They were words no one ever expected Sanford I. Weill — the man who helped usher in the age of the financial supermarket — to utter.
“What we should probably do is go and split up investment banking from banking,” Mr. Weill, former Citigroup chief executive, told CNBC’s “Squawk Box” on Wednesday. “Have banks be deposit takers, have banks make commercial loans and real estate loans, have banks do something that’s not going to risk the taxpayer dollars, that’s not going to be too big to fail.”
His words were essentially a call for a return to Glass-Steagall, the financial regulation that for decades separated commercial banking from investment banking in an effort to keep the financial world safer and easier to regulate. And it was an admission rich with irony.
For it was Mr. Weill, the empire builder who progressively turned an insignificant Baltimore-based lender into the towering financial services provider named Travelers and who erased Glass-Steagall with the $70 billion union of his firm with Citicorp in 1998.
And as the world becomes deleveraged, money has been pouring out. In October 2011 alone, hedge funds saw $9 billion go out the door. The London-based Man Group, the largest publicly traded hedge fund in the world, saw its stock dive 25 percent over the course of one day in September, when it shocked the market by announcing that $2.6 billion had been redeemed by clients over a three-month span.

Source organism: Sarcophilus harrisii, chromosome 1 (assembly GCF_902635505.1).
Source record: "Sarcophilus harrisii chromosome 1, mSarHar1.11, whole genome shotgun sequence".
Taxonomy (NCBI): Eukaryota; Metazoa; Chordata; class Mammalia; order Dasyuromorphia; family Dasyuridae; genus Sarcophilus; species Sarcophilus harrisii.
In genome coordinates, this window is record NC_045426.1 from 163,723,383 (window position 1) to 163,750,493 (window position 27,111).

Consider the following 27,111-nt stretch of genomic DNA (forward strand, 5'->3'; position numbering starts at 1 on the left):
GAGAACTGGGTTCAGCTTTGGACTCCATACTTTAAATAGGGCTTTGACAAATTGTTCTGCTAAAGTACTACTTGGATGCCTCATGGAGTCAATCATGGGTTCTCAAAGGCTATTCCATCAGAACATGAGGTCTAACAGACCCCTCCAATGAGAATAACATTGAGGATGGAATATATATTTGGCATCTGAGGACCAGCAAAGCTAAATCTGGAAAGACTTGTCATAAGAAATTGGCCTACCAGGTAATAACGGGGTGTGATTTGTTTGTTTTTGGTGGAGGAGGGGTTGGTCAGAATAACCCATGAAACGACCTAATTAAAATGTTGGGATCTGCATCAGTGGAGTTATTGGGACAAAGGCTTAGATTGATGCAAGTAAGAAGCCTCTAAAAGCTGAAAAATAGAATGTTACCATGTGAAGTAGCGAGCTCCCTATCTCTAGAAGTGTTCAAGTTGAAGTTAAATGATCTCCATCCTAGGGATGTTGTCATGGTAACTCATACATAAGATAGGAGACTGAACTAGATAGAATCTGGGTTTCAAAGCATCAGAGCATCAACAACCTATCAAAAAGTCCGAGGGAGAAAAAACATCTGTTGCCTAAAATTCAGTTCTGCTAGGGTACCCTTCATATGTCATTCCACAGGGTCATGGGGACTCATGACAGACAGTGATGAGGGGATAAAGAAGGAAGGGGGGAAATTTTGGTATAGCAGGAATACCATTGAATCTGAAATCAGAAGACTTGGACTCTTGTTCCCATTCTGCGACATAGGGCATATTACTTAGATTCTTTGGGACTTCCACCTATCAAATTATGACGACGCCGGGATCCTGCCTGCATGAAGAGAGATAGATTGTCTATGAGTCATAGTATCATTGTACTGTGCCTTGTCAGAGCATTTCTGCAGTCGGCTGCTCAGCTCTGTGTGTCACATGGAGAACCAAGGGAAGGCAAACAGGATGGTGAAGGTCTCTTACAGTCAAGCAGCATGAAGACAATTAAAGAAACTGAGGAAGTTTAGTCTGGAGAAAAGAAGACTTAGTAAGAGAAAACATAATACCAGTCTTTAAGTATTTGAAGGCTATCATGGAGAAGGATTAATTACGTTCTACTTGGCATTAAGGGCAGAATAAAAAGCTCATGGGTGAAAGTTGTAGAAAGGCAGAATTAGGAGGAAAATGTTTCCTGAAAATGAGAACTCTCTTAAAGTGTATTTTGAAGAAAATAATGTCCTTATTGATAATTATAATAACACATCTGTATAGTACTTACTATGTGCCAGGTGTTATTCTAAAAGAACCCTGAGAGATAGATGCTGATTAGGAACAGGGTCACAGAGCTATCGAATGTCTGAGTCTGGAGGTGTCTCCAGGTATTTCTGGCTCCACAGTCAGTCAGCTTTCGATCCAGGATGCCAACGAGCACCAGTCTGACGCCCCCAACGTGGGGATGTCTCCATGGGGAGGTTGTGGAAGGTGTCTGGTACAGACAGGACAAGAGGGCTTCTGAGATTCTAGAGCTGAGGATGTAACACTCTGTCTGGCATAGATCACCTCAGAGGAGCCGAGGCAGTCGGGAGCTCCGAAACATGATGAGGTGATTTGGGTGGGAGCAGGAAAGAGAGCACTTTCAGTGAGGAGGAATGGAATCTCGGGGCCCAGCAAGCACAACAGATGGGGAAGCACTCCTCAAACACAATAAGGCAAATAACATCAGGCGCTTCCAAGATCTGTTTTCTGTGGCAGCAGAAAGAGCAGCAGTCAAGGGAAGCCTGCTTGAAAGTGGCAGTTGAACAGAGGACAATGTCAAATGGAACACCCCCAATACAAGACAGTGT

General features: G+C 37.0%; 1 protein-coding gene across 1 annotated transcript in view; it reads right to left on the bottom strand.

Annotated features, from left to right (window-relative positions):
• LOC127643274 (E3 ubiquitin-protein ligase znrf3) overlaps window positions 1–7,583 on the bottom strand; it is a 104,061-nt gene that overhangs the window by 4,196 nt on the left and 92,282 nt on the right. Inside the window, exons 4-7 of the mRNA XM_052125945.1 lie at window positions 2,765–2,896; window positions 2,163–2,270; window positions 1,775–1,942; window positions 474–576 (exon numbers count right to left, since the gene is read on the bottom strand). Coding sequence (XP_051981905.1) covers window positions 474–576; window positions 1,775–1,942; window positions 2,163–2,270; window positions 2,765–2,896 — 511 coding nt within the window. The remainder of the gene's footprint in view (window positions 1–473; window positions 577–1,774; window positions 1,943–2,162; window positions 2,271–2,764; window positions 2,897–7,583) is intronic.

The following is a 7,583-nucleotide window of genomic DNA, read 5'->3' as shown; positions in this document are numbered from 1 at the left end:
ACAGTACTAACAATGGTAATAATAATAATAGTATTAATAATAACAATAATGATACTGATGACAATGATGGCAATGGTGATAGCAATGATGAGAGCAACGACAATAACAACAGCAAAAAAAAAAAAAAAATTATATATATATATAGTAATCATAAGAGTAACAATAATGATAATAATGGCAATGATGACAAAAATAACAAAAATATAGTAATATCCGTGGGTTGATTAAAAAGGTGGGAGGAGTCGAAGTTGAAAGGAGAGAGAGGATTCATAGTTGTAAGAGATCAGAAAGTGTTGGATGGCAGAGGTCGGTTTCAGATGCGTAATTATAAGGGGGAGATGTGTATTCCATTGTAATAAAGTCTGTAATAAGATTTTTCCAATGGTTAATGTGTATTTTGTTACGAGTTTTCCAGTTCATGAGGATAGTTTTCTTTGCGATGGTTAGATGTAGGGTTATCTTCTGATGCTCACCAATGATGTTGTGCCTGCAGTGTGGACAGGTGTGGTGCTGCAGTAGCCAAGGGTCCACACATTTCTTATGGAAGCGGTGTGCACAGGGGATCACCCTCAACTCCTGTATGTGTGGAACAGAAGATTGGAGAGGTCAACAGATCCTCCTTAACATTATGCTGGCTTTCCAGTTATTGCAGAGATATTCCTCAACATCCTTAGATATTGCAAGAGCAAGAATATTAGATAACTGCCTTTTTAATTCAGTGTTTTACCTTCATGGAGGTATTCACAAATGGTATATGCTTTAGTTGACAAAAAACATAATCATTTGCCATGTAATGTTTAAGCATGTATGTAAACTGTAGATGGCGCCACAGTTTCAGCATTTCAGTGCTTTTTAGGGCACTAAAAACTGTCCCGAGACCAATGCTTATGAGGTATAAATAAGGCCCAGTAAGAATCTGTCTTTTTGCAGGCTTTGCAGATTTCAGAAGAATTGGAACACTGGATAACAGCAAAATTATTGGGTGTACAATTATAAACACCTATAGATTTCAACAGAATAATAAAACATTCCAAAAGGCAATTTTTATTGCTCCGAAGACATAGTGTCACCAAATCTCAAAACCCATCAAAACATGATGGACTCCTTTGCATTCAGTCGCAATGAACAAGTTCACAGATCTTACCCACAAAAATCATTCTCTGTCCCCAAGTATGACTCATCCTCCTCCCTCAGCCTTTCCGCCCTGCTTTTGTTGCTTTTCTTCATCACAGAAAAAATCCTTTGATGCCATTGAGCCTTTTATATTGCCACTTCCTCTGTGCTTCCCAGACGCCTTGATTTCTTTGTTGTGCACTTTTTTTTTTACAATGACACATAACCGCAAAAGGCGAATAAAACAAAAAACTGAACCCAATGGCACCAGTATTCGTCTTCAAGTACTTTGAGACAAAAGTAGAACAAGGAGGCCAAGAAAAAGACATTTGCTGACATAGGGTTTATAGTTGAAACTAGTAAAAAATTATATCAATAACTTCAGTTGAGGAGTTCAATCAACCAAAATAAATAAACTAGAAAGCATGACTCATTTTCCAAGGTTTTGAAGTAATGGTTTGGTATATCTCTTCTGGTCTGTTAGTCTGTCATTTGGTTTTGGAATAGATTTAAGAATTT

“We used to rely on the public making dumb investing decisions,” one well-known Manhattan hedge-fund manager told me. “but with the advent of the public leaving the market, it’s just hedge funds trading against hedge funds. At the end of the day, it’s a zero-sum game.” Based on these numbers—too many funds with fewer dollars chasing too few trades—many have predicted a hedge-fund shakeout, and it seems to have started. Over 1,000 funds have closed in the past year and a half.
"We shed data all the time, like dead skin cells. With every click, every Facebook friendship, every shopping trip, every interaction with a government agency, we leave a mote."